It’s been a long time since we’ve had a mayor who really worked hard at cultivating good relations with individual council members and actively sought to work behind the scenes with them to move toward consensus on big issues. It’s a lot easier to stay up in the big office on the 29th floor and enjoy the view rather than get on the elevator and schlep down to the 22nd floor hat in hand. But if a mayor wants to enjoy good relations and consistently reach his or her goals, he or she needs to regularly make that descent and treat the other council members as co-equals — which they are when it comes down to voting in the 26th-floor council chamber.

I hope Lucas follows through on his pledge to solicit council members’ advice and support. It’s vital that he stay humble and remind himself every day that he’s a working politician and not a king…For the inhabitant of the 29th-floor aery, the path down to 22 is the real road to success.


I often wonder if the editors at The Star ever get together and discuss story direction and length. It appears not.

Way too often I see stories that drag on and on and on. Extremely long stories, unless they are compelling and judiciously selected — tend to discourage readers.

The two selections on Sunday’s front page were perfect examples of stories that reduce readers to a soporific state.

The lead story — about U.S. Department of Agriculture employees not eager to move to Kansas City because their jobs are being moved out of D.C. — jumped from A1 to A8 to A9 and mercifully came to an end on A10. Twenty-one hundred and twenty words bleeding out over four pages like an oil spill.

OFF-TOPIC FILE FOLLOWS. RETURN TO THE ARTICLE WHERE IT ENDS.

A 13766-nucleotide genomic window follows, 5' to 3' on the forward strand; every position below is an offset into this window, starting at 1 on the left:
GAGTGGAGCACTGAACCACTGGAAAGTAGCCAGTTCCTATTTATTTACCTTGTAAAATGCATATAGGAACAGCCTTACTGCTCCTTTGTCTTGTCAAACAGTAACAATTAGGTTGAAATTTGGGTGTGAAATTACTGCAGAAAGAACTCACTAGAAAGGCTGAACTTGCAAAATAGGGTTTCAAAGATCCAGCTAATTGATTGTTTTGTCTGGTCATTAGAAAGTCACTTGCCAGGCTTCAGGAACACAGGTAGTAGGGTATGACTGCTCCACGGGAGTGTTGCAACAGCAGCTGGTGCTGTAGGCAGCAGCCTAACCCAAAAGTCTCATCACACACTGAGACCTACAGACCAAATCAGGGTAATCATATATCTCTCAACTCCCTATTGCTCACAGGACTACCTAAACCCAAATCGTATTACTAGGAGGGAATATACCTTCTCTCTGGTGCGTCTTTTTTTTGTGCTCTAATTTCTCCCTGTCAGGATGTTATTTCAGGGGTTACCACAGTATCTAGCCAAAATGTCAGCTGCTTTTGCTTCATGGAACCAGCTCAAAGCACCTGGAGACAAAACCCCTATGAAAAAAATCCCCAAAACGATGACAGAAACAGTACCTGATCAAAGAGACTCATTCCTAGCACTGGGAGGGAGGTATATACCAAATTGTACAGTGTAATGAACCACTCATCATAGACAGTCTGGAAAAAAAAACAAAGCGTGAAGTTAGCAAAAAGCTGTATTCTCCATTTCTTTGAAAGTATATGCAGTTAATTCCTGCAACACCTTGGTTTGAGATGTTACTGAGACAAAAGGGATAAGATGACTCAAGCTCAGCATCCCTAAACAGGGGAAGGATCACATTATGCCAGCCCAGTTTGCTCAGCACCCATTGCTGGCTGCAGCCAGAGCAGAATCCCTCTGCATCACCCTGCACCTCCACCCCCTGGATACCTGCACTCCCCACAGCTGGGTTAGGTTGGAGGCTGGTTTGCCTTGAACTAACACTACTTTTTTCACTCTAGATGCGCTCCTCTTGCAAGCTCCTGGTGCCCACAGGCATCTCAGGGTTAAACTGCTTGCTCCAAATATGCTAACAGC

The second story — about the importance of racial sensitivity training for teachers — was even longer, 2,545 words on the front page and then jumping to A2.

Once during my 36-year-plus career at The Star the editors decided to clamp down on story lengths and arbitrarily set a story-length limit of 30 inches — about 850 words. (For illustrative purposes, the blog post you’re reading now is about 750 words.)

The 30-inch limit was a mistake because some stories simply can’t be told in 30 inches. Fortunately, that dictate didn’t last very long.

But today The Star routinely runs stories too long. It’s a sorry spectacle to see the dump truck back up and disgorge thousands of unnecessary words on the heads of the remaining print subscribers.

Copious copy

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I’m still staggering from the 58-to-42-percent thrashing Quinton Lucas laid on Jolie Justus yesterday.

I sensed in the last couple of weeks that Justus was slipping and Lucas gaining, but I had no idea her slippage was a mount-side avalanche.

Committed to Justus from early on, I took comfort in the fact that her campaign was raising the big bucks and that she had won the primary by five points. And when Lucas came out with a poll a few weeks ago purportedly showing him ahead, I waved it off as a “push” poll he had commissioned. (He did commission it, but I guess the ultimate outcome shows it was fairly accurate.)

As I said in last night’s post, the first indication I had that Justus might be in trouble was when she came out with those mailers, in conjunction with the carpenters’ union (what a waste of money on their part!), questioning Lucas’ trustworthiness. I couldn’t understand why she thought it necessary to go negative, especially so early.

Again I dismissed my niggling concerns, trusting in her political experience and the expertise of her consulting group, The Dover Group out of Philadelphia, which had guided Sly James to victory twice.

But I was also overlooking some fairly serious warning flags popping up in my daily life.

For Jolie, it’s back to taking care of her dog Wrangler